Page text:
The opinion of the court was delivered by: WEINFELD
Plaintiff, Dr. Cordia Beverley, received her M.D. degree from the New York University School of Medicine, and trained between 1979 and 1982 in a three year clinical fellowship in gastroenterology at New York Hospital ("the Hospital"), a teaching hospital affiliated with Cornell University Medical College ("the College"). As her fellowship drew to a close, plaintiff applied for, and was denied, voluntary admitting privileges at the Hospital, and a corresponding voluntary faculty appointment at the College. She alleges that the denial was based upon her race (Black) and sex, and asserts six claims against the Hospital, its governing body -- the Society of the New York Hospital ("the Society"), the College, and four individuals: Dr. Joseph Artusio, the President of the Medical Board of the Society; Dr. Gordon Douglas Jr., the Chief of Service of the Hospital's Department of Medicine; Dr. Norman Javitt, the Chief of the Division of Hepatic Diseases of the Hospital's Department of Medicine; and Dr. David Thompson, the Vice-President and Director of the Society. The first claim alleges that defendants' denial of her application for voluntary admitting privileges and a corresponding voluntary faculty appointment was part of a pattern and practice of discrimination on the basis of race and sex, in violation of Title VII of the Civil Rights Act of 1974, 42 U.S.C. § 2000e (1982). The second claim, which is brought pursuant to 42 U.S.C. § 1983 91982), alleges that defendants acted under color of state law to deprive plaintiff of her civil rights by denying her application for voluntary admitting privileges and the corresponding faculty appointment on the basis of race and sex. Third, plaintiff claims that she was denied voluntary admitting privileges and the corresponding faculty appointment because of her race, in violation of 42 U.S.C. § 1981 (1982). Her fourth claim, which is brought under New York State law, alleges that defendants' disposition of plaintiff's application for voluntary admitting privileges was arbitrary, capricious, and in violation of defendants' own by-laws, and thereby deprived plaintiff of employment opportunities and income without due process of law. Fifth, plaintiff claims that defendants' denial of her application for voluntary privileges violated the Fifth, Thirteenth, and Fourteenth Amendments to the United States Constitution. Finally, in a proposed amendment to her complaint,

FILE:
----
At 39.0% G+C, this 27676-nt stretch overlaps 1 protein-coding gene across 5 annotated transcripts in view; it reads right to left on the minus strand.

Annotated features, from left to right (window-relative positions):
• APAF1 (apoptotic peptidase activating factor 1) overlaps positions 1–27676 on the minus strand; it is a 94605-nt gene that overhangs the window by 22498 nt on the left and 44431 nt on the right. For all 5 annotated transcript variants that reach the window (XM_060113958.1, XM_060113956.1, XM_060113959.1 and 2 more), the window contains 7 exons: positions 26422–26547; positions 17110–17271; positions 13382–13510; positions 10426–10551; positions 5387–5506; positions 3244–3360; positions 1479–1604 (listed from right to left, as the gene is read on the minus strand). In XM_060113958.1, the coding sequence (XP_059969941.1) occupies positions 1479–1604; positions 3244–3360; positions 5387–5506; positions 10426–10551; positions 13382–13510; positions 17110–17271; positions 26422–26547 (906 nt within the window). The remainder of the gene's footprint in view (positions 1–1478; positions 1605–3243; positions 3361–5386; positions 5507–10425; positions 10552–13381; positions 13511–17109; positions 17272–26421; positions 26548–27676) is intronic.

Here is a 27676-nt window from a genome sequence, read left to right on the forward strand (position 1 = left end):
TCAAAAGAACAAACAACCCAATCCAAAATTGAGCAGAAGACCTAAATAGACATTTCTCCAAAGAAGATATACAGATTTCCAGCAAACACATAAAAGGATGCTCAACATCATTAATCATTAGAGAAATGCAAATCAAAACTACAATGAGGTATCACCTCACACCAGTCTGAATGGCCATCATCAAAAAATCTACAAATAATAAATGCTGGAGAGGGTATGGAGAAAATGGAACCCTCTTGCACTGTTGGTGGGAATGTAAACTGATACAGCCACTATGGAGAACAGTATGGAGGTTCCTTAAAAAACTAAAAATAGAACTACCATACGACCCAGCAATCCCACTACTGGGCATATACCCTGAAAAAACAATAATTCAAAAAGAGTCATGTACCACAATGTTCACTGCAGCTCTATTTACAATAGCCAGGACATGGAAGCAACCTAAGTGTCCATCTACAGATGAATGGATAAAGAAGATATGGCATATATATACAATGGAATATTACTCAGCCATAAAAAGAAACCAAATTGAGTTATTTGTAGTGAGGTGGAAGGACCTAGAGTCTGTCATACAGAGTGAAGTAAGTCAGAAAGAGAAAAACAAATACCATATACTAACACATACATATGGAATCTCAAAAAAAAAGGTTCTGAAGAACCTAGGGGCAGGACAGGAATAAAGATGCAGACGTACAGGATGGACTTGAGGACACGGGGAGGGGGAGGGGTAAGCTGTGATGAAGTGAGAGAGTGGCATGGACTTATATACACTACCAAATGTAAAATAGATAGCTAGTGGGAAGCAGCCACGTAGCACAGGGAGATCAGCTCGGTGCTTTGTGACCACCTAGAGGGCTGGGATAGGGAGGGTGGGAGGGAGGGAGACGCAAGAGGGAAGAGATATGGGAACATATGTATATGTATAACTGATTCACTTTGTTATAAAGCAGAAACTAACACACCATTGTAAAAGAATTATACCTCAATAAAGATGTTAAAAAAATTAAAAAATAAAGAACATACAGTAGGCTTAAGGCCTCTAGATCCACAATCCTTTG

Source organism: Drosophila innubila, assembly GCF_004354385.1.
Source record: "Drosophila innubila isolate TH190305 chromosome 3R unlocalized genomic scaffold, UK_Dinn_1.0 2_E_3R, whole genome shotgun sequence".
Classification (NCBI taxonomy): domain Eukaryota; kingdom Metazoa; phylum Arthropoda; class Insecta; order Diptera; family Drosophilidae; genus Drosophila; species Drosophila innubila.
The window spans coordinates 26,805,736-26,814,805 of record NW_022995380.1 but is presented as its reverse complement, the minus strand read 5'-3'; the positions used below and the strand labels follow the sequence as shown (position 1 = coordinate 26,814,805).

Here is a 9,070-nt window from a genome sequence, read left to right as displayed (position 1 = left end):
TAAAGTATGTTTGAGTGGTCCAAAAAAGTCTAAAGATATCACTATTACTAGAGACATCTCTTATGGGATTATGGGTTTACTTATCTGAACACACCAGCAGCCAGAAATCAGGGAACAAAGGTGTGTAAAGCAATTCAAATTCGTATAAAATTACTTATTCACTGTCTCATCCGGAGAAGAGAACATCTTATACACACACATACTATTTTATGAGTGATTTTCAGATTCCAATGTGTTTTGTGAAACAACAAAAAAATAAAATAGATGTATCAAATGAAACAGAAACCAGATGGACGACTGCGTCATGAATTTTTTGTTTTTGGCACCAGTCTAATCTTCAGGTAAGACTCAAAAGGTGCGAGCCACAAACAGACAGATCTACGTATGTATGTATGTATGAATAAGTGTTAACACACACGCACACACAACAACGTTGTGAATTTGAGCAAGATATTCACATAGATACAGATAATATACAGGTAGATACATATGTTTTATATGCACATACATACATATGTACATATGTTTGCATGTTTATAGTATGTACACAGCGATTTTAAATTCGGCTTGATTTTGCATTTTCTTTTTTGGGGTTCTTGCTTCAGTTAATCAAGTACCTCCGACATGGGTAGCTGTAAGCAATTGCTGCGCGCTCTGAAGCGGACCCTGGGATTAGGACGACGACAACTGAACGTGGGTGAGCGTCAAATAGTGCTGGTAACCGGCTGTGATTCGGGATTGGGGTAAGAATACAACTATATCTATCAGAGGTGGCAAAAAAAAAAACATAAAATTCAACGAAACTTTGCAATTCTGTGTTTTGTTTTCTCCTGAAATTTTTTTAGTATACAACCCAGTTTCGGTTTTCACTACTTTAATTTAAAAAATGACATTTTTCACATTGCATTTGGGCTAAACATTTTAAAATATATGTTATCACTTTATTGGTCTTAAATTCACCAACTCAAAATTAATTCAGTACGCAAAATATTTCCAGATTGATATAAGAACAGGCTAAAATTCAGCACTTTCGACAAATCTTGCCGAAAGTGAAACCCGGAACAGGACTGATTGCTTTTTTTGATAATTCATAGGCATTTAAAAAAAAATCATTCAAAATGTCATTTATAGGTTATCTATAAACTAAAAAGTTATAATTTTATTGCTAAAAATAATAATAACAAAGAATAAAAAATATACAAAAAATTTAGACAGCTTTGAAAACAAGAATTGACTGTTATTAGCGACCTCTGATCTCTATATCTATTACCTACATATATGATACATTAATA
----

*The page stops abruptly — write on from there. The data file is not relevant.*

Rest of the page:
plaintiff alleges that in the third year of her fellowship, she was denied the title of "instructor," and denied an appointment to the full-time faculty of the College, because of her race, in violation of 42 U.S.C. § 1981 (1982).
Defendants move for summary judgment on each of the six claims. Summary judgment under Fed. R. Civ. P. 56 is a "drastic device"
-- one that our Court of Appeals has applied rigidly and "with some timidity" to insure that a litigant is not deprived of the right to a jury trial.
At the same time, however, our Court of Appeals has recognized that, [s]ummary judgment . . . is a valuable tool for piercing conclusory allegations and disposing of unsupportable claims prior to trial."
The moving party has the burden of proving "the absence of any material issue genuinely in dispute."
To defeat a motion for summary judgment, the opposing party may not rest on mere conclusory allegations or denials, but must set forth, by competent evidence, specific facts showing that there is a genuine issue for trial.
The Court "cannot try issues of fact; it can only determine whether there are issues to be tried,"
and must resolve "all ambiguities and draw all reasonable inferences in favor of the party against whom summary judgment is sought."
Mindful of these principles, the Court is convinced that defendants have met the heavy burden of proving that summary judgment is warranted.
Defendants seek summary judgment on plaintiff's Title VII claim on three grounds: first, they argue that the appointment to the voluntary attending staff (and the concomitant appointment to the voluntary faculty) is not an employment opportunity within the terms of Title VII; second, they argue that plaintiff's Title VII claims are time barred because plaintiff failed to file a complaint with the proper administrative agencies within 300 days of the alleged discriminatory act; and third, they assert that the undisputed facts show that the denial of plaintiff's application for voluntary privileges was based upon a nondiscriminatory reason that was not pretextual. Because the resolution of the issue of time-bar could obviate the need to reach questions going to the merits of plaintiff's claim, the Court will address the issue first.
Plaintiff asserts that she first applied for voluntary admitting privileges in August, 1981, while defendants assert that she applied on January 8, 1982. In any event, the application was denied by Dr. Douglas in a letter dated February 26, 1982, which stated:
I've received your request for admitting privileges to the New York Hospital. At the present time the admitting privileges are restricted to former chief residents and new fulltime appointees within the various categorical divisions of the department.